College students, credit cards: avoiding pitfalls
College provides students with many "firsts," but one that comes with some potential risks is easy access to credit cards.
"College kids are bombarded by credit card applications," says Lori Zierl, UW-Extension family living educator in Pierce County. "It's common to see tables set up with representatives from financial institutions at sporting events or other student gatherings."
"Credit card companies make a lot of money from students--especially when students don't pay their bills in full. Late fees and interest payments can add up to hundreds of dollars a year," Zierl says.
There are many legitimate reasons for students to have their own credit cards, including ordering books online, paying for emergencies and building a good credit rating, Zierl adds.
"The best thing is for parents and students to talk about financial issues like using credit before the child goes to college," says Zierl. "Sometimes parents just assume that their college kids understand how to use credit, but frequently students who run into problems tell us that no one taught them about it. When students lack financial experience, they are especially vulnerable to accumulating more debt than they can afford to pay back."
Before your college student signs on the dotted line, Zierl offers some tips to avoid taking on too much debt.
- Shop around for a card offering no annual fee and a low finance charge. Read the fine print. Most cards charge late payments, over-the-limit and cash advance fees.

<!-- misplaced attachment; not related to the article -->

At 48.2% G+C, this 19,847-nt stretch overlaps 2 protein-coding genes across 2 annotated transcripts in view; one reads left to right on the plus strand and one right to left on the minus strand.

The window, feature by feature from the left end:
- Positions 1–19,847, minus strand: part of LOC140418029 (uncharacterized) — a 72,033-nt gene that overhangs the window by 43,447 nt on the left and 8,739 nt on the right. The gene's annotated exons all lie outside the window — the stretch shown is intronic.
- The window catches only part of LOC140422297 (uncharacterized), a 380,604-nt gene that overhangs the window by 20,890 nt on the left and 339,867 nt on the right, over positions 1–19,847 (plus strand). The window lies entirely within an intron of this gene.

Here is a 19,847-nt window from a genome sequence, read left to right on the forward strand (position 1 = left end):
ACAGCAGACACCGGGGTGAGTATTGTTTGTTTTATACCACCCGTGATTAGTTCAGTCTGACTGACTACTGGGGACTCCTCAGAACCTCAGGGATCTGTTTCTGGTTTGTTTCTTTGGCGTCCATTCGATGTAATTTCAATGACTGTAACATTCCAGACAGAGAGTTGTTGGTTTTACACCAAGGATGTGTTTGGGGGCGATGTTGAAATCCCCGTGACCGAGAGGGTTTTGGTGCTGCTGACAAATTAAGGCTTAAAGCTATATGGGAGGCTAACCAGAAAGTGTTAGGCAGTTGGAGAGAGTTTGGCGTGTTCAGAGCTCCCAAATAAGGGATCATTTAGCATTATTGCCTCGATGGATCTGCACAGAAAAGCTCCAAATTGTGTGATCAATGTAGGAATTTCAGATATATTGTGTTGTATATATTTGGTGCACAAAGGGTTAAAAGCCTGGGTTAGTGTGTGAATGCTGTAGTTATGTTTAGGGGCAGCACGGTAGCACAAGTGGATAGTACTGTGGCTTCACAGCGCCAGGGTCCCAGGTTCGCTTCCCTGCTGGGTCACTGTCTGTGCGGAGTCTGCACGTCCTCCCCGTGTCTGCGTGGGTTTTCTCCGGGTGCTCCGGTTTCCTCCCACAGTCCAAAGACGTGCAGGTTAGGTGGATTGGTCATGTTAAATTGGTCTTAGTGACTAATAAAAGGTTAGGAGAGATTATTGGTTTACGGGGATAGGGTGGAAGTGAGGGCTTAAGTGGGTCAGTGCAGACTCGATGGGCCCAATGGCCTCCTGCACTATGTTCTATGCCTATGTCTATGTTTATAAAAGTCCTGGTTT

- Open an account with a low-credit limit; around $1,000 should be enough.
- Limit it to one card. Managing multiple cards gets confusing and increases the likelihood of overspending and missing payment deadlines.
- Avoid impulse shopping. Try to use your card only in case of emergencies. This usually doesn't include anything you can eat, drink or wear!
- Charge only what you can afford to pay back. Track your spending and stick to a budget.
- Pay your bills on time each month to keep finance charges and late fees to a minimum.
- Pay the full amount each month to help build a good credit rating. If you can't pay the balance in full, pay as much as you can over the minimum due.
- Use a debit card instead of a credit card. The money is deducted directly from your checking account so you can't spend more than you have.
- Notify credit card companies promptly when you move so statements are delivered on time, avoiding extra fees and interest.
What should students do if they find themselves in over their heads?
"We recommend asking for help the first time you can't pay your bill in full," says Zierl. "Call your parents, or if you can't do that, meet with a financial aid counselor on campus to discuss your options."
Zierl also suggests contacting your lender anytime you can't make a payment. Sometimes lenders will make special payment arrangements that will keep a good credit history intact.
Zierl and her UW-Extension colleagues recently developed an educational CD-ROM and DVD titled "Are You Ready? The College Transition," available from the UW-Extension Learning Store at http://learningstore.uwex.edu/Are-You-Ready-The-College-Transition-P1277.... For information about upcoming classes in your area, contact Zierl at (715) 273-6781.